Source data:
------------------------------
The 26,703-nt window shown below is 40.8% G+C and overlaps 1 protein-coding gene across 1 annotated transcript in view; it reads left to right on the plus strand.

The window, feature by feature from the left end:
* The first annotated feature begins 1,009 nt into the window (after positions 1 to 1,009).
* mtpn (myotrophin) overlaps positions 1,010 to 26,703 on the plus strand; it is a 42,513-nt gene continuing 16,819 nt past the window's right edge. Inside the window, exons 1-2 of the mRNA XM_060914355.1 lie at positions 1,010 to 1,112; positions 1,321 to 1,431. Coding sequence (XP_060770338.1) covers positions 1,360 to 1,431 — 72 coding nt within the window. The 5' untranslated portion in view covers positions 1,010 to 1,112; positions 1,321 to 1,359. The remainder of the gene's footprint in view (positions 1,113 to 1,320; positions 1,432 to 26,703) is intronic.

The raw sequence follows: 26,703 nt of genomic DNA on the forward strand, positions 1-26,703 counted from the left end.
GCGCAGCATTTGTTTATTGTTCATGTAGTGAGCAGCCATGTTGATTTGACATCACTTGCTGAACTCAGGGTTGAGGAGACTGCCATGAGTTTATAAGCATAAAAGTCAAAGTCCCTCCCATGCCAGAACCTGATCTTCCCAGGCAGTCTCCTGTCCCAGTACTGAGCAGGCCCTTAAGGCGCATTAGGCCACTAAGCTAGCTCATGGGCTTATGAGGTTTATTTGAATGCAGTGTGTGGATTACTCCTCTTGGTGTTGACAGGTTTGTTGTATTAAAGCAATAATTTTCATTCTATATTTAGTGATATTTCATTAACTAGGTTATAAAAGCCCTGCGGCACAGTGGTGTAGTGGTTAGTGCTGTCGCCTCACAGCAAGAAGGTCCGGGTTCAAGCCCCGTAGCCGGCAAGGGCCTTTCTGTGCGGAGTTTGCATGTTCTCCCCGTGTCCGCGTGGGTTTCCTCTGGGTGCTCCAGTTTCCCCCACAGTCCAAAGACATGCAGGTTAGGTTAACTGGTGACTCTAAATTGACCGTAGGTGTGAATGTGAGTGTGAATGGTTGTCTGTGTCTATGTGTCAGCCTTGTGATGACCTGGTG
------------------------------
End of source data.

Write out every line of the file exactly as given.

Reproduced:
The 26,703-nt window shown below is 40.8% G+C and overlaps 1 protein-coding gene across 1 annotated transcript in view; it reads left to right on the plus strand.

The window, feature by feature from the left end:
* The first annotated feature begins 1,009 nt into the window (after positions 1 to 1,009).
* mtpn (myotrophin) overlaps positions 1,010 to 26,703 on the plus strand; it is a 42,513-nt gene continuing 16,819 nt past the window's right edge. Inside the window, exons 1-2 of the mRNA XM_060914355.1 lie at positions 1,010 to 1,112; positions 1,321 to 1,431. Coding sequence (XP_060770338.1) covers positions 1,360 to 1,431 — 72 coding nt within the window. The 5' untranslated portion in view covers positions 1,010 to 1,112; positions 1,321 to 1,359. The remainder of the gene's footprint in view (positions 1,113 to 1,320; positions 1,432 to 26,703) is intronic.

The raw sequence follows: 26,703 nt of genomic DNA on the forward strand, positions 1-26,703 counted from the left end.
GCGCAGCATTTGTTTATTGTTCATGTAGTGAGCAGCCATGTTGATTTGACATCACTTGCTGAACTCAGGGTTGAGGAGACTGCCATGAGTTTATAAGCATAAAAGTCAAAGTCCCTCCCATGCCAGAACCTGATCTTCCCAGGCAGTCTCCTGTCCCAGTACTGAGCAGGCCCTTAAGGCGCATTAGGCCACTAAGCTAGCTCATGGGCTTATGAGGTTTATTTGAATGCAGTGTGTGGATTACTCCTCTTGGTGTTGACAGGTTTGTTGTATTAAAGCAATAATTTTCATTCTATATTTAGTGATATTTCATTAACTAGGTTATAAAAGCCCTGCGGCACAGTGGTGTAGTGGTTAGTGCTGTCGCCTCACAGCAAGAAGGTCCGGGTTCAAGCCCCGTAGCCGGCAAGGGCCTTTCTGTGCGGAGTTTGCATGTTCTCCCCGTGTCCGCGTGGGTTTCCTCTGGGTGCTCCAGTTTCCCCCACAGTCCAAAGACATGCAGGTTAGGTTAACTGGTGACTCTAAATTGACCGTAGGTGTGAATGTGAGTGTGAATGGTTGTCTGTGTCTATGTGTCAGCCTTGTGATGACCTGGTG